Those missed opportunities add up and other teams start noticing that he seemed to be ‘injured’ a lot. He was a guy who was often the last cut because the coaches valued durability over those exciting split saves.
Especially as he moved up from one level to the next where the coaches better understood that a boring goalie is a more consistent goalie. They started to understand that a goalie who looked like he was constantly getting hit right in the middle of the chest by the puck was the goalie they wanted.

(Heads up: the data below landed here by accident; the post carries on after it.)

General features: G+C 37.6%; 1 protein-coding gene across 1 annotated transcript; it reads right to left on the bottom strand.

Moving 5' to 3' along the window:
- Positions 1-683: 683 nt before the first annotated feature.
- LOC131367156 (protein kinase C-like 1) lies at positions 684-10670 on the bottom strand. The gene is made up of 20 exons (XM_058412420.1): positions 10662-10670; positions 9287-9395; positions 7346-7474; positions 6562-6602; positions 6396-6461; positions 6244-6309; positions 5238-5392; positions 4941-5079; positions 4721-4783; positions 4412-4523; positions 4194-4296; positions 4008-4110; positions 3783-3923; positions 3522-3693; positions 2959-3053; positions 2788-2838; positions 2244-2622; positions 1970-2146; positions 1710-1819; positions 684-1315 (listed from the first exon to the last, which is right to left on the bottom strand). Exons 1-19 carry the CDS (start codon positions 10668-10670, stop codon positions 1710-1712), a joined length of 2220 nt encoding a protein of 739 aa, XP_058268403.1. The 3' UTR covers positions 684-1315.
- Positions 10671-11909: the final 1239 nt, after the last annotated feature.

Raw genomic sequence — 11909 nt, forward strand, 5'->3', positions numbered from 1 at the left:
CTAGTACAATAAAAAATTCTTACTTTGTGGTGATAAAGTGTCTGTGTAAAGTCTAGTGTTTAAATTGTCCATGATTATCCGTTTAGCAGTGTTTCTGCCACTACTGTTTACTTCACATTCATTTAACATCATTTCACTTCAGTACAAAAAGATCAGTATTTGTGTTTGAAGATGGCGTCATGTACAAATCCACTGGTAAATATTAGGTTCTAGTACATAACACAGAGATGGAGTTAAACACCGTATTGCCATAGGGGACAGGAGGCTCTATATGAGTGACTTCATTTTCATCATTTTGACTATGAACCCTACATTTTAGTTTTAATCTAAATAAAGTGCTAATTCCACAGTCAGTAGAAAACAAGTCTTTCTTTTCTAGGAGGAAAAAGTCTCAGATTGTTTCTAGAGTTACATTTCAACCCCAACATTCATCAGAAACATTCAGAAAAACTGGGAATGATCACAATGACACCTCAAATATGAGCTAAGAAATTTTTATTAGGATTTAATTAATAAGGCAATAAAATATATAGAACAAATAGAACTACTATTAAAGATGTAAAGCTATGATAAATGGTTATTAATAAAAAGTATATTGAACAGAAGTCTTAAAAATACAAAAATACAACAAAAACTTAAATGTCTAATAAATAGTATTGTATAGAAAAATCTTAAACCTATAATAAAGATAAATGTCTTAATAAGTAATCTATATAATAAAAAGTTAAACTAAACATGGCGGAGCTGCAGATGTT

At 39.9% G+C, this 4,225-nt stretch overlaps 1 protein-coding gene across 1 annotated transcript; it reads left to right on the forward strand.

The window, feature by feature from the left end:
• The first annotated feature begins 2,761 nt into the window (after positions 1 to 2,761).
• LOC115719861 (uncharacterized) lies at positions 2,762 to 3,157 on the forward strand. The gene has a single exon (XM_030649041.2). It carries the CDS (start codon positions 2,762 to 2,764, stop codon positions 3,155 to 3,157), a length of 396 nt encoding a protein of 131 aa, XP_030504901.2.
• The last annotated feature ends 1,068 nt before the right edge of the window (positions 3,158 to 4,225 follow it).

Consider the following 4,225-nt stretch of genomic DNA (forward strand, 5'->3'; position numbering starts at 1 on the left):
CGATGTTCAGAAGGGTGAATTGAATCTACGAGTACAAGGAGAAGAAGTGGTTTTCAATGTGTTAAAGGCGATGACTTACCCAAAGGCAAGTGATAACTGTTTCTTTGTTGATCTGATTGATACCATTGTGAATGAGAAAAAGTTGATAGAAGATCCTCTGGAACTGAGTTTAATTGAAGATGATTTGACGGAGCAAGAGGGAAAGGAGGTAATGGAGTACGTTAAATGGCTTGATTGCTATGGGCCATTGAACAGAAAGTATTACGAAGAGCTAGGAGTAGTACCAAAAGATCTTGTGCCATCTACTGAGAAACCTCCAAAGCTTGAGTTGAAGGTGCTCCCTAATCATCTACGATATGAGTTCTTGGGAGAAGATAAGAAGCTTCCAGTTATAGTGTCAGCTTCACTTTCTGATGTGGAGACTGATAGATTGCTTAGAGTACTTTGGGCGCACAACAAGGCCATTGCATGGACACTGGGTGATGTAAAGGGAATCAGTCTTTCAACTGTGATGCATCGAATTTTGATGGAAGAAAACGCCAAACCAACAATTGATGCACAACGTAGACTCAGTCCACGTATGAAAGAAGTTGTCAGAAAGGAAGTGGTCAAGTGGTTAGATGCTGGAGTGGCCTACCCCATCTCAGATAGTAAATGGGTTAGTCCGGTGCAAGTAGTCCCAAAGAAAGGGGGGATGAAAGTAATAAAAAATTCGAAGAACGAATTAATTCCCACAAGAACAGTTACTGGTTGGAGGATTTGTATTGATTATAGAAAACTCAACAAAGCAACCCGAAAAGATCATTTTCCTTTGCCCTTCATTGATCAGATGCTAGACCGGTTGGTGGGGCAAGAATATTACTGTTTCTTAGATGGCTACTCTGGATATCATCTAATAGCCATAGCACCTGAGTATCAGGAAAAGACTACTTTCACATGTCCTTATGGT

And even though Robbie could sort of get away with it now, I wondered how long he would be able to abuse his hips, knees and ankles by relying on flexibility that he had no control over.
Would the extra wear and tear of smashing into his joint end range catch up with him when he was 22, 23 or 24… right when he was getting the biggest opportunities of his career?
That wasn’t worth the risk, so we set out a plan that would teach him to use his flexibility as a tool, with control and precision. A plan that would develop the right stabilizing muscles to help absorb shock to the joints.